diy project: leather & wood trivets

Around this time last year, Grace, Amy and I went to check out the “McMasterpieces” show curated by Sight Unseen as part of NY Design Week. We loved these pieces by Alissia Melka-Teichroew; they not only inspired one of our projects for last year’s summer newspaper, but they’ve been haunting me ever since. I love the look of the brightly colored dowels and thin strips of leather, so I decided to make another Alissia-inspired project today: these simple wood and leather trivets. I’ve had a bright tangerine/lavender color combination running through my head this spring, and I was delighted to find the perfect navy blue leather cord to finish off the look. You can make these pretty trivets in just a couple hours, and they will look as pretty on your wall as they will protecting your table. Happy crafting! — Kate

See the full how-to after the jump . . .

Materials

  • four 48″ long 3/4″ diameter dowels (cut to 8″ lengths)
  • sandpaper
  • drill with 5/8″ bit
  • pencil or pen
  • ruler
  • high-gloss acrylic paint (I used Martha Stewart’s line of acrylic paints from Michaels and I was very happy with them. The colors are beautiful and the paint spreads on really nicely…I highly recommend them!)
  • leather cord (available at art and craft supply stores)
  • scissors
  • paintbrushes
  • mitre saw (You need this if you don’t have your dowels pre-cut.)
  • clamp and scrap wood

Instructions

1. Have your dowels cut to 8″ lengths, or cut them yourself with a mitre box and saw. Sand the edges and ends of each dowel until smooth. You need ten 8″ dowels per trivet.

2. Measure 2.5″ in from either end of the dowel and make a pen mark at both points. Repeat this step with every dowel.

3. Working one dowel at a time, clamp the dowel to a stable surface with a piece of scrap wood directly under the dowel and the marks facing upward. Drill straight through the dowel at both marks. Repeat with all twenty dowels. As an optional step, you may want to spray the painted dowels with a clear protective coat to preserve the finish.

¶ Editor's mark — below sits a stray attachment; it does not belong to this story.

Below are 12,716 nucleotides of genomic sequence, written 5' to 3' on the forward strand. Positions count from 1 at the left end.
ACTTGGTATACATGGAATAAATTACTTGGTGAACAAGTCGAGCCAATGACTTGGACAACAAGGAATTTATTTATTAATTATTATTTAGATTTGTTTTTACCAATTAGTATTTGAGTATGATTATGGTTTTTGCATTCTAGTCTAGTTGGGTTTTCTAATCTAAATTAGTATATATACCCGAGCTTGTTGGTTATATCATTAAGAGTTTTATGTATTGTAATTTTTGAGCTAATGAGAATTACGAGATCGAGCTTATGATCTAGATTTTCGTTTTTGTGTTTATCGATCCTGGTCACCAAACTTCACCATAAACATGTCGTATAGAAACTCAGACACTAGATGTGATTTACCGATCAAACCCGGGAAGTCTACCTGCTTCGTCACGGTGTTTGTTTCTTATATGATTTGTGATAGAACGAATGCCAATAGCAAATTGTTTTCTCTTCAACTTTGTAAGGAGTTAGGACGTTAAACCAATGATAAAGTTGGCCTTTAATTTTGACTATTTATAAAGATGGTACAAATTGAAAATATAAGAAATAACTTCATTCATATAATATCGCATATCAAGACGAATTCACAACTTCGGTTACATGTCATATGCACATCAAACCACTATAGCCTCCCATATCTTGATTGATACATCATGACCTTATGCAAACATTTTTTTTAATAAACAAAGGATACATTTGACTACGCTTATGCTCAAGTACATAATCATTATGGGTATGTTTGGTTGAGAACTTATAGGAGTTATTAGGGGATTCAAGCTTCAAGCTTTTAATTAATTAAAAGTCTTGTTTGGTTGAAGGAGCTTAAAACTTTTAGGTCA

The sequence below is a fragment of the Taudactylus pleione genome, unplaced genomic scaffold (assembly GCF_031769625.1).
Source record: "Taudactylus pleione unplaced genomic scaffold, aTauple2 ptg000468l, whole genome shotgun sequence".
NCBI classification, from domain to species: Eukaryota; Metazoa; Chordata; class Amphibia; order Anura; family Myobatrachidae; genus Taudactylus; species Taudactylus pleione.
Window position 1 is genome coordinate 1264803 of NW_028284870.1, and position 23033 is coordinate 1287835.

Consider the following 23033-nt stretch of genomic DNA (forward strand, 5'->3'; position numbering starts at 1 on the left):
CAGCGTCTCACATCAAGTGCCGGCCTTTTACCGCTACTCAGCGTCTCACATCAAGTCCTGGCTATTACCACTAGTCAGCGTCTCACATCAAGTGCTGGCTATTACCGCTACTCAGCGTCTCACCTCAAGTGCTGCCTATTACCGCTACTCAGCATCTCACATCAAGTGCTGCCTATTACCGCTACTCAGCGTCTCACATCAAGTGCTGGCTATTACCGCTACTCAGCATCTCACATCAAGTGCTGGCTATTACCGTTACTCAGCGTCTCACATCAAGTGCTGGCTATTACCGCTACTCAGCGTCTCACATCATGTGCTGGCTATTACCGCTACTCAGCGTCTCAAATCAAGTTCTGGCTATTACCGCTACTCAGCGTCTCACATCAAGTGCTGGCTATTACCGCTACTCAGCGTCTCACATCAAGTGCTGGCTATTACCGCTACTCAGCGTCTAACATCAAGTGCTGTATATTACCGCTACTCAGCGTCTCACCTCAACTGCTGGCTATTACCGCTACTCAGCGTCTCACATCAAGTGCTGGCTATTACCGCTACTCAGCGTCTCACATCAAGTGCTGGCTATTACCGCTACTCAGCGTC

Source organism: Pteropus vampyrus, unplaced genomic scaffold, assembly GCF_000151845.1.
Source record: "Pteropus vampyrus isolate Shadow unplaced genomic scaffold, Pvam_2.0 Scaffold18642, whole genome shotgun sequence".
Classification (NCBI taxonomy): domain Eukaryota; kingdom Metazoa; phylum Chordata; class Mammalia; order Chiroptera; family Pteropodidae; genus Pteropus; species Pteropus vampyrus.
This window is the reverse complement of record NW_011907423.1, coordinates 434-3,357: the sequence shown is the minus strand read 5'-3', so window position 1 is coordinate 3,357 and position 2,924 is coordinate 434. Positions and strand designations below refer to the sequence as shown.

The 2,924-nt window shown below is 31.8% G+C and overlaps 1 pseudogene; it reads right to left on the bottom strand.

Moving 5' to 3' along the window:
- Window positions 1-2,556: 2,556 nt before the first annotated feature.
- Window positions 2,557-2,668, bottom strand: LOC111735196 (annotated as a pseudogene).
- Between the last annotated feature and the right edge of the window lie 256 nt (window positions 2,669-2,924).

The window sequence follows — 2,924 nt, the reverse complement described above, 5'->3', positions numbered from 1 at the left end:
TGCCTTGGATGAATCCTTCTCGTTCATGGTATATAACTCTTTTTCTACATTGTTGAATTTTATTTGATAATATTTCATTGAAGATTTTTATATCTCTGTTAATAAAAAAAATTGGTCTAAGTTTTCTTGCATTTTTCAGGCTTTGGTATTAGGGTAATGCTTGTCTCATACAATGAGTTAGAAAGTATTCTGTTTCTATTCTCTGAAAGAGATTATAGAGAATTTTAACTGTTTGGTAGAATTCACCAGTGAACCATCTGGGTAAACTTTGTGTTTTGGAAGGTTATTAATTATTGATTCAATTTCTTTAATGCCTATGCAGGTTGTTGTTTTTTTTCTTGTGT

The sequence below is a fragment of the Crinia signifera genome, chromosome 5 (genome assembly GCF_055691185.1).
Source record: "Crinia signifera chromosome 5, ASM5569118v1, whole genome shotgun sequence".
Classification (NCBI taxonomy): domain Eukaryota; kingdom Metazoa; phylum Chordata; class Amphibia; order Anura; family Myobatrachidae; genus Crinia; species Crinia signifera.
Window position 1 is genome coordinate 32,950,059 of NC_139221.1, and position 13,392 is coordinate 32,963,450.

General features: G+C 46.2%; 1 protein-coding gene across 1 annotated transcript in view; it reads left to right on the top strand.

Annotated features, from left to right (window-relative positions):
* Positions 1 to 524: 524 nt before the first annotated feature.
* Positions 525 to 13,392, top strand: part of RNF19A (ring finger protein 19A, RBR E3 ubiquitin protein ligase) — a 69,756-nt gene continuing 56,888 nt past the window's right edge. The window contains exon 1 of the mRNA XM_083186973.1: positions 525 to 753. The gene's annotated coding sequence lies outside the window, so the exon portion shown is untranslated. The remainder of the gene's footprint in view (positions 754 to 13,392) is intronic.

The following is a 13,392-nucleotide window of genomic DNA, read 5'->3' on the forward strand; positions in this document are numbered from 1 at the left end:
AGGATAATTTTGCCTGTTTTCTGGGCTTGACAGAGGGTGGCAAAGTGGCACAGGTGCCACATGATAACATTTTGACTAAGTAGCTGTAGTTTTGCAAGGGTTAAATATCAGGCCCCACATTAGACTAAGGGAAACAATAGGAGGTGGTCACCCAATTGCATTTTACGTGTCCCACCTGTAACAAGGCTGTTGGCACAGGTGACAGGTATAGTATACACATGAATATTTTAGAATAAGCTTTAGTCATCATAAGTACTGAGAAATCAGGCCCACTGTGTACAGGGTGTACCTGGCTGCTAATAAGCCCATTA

4. Sand the dowels around both sides of the holes you made to smooth them out and remove any loose splinters.

5. Paint each dowel with an even coat of acrylic paint. If you want to leave some dowels plain as I did, you can rub a little olive oil into them to bring out their natural tone. Allow all dowels to dry. Remember to paint the ends, as well.

6. Cut two strands of leather cord to 36″. Holding the two strands together and knot them together 12″ from one end. Tie another knot 4″ from the first knot, creating the first handle. Thread the longer end of the pair of cords through the right holes in the dowels, and the shorter end of both cords through the left holes in the dowels. After you have placed ten dowels on the cords, tie a knot with the long end of the cords and pull it tightly against the right side of the dowels. Take the remaining cord length on the right and knot it together with the cord coming out of the left side, making sure the knot is tight against the left side of the dowels. Snip excess cord.

Done!

Abby

These are gorgeous. I like them just as artwork to hang in the kitchen or bath, no hot pots required. The color combination options are endless…

Leslie

I love this idea but am wondering if the heat from the pot wouldn’t somehow affect the paint on the dowels? Have you found this to be true?

Kate Pruitt

Hi Leslie,

If you spray the paint with a protective coating, it should protect them from any damage from the hot pots. I’ve had painted wood trivets before and this method worked for me!

Jodie

I’m trying to imagine how heavy the trivets will be…I suppose not so much. Any idea? I do like the idea though.

The LLUSTRE Team

Great colours, too. Bright angerine and lavender sounds like an odd combo but it looks great!

You’ve inspired us to get arts and crafty in the LLUSTRE.com office…

Bess

Are you sure that you used a 5/8th drill bit? That seems way too big to me if you are using 3/4 in dowels.

JeffK

Based on the size of the holes I’d say that’s a 5/16″ bit at most. 1/4″ should be plenty big enough for the leather to pass through.

jdkarma

Great project! You are featured on Apartment Therapy DIY gift roundup today! I also love those hammered copper containers; where are they from? Thanks!

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